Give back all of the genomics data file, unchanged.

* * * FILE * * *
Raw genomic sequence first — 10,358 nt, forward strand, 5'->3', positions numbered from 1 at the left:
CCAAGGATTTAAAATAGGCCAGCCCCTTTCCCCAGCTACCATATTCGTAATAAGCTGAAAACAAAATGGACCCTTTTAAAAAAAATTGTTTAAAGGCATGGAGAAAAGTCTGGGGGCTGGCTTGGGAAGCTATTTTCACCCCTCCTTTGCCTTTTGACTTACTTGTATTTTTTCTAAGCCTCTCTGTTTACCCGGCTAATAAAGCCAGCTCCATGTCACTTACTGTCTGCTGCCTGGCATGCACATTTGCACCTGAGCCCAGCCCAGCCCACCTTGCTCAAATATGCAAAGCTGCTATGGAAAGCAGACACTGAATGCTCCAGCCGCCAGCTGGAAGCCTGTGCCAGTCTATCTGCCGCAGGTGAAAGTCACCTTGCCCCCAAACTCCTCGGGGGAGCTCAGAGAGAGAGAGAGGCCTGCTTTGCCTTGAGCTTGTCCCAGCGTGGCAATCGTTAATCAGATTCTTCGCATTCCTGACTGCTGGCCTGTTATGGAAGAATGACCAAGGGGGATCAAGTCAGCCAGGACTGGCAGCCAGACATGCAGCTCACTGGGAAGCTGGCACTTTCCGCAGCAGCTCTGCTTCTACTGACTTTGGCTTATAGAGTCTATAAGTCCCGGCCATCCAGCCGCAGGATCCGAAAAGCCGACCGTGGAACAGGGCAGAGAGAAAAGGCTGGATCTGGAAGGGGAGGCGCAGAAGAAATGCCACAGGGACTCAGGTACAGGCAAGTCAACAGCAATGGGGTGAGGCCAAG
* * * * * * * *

Raw genomic sequence first — 10,358 nt, forward strand, 5'->3', positions numbered from 1 at the left:
CCAAGGATTTAAAATAGGCCAGCCCCTTTCCCCAGCTACCATATTCGTAATAAGCTGAAAACAAAATGGACCCTTTTAAAAAAAATTGTTTAAAGGCATGGAGAAAAGTCTGGGGGCTGGCTTGGGAAGCTATTTTCACCCCTCCTTTGCCTTTTGACTTACTTGTATTTTTTCTAAGCCTCTCTGTTTACCCGGCTAATAAAGCCAGCTCCATGTCACTTACTGTCTGCTGCCTGGCATGCACATTTGCACCTGAGCCCAGCCCAGCCCACCTTGCTCAAATATGCAAAGCTGCTATGGAAAGCAGACACTGAATGCTCCAGCCGCCAGCTGGAAGCCTGTGCCAGTCTATCTGCCGCAGGTGAAAGTCACCTTGCCCCCAAACTCCTCGGGGGAGCTCAGAGAGAGAGAGAGGCCTGCTTTGCCTTGAGCTTGTCCCAGCGTGGCAATCGTTAATCAGATTCTTCGCATTCCTGACTGCTGGCCTGTTATGGAAGAATGACCAAGGGGGATCAAGTCAGCCAGGACTGGCAGCCAGACATGCAGCTCACTGGGAAGCTGGCACTTTCCGCAGCAGCTCTGCTTCTACTGACTTTGGCTTATAGAGTCTATAAGTCCCGGCCATCCAGCCGCAGGATCCGAAAAGCCGACCGTGGAACAGGGCAGAGAGAAAAGGCTGGATCTGGAAGGGGAGGCGCAGAAGAAATGCCACAGGGACTCAGGTACAGGCAAGTCAACAGCAATGGGGTGAGGCCAAG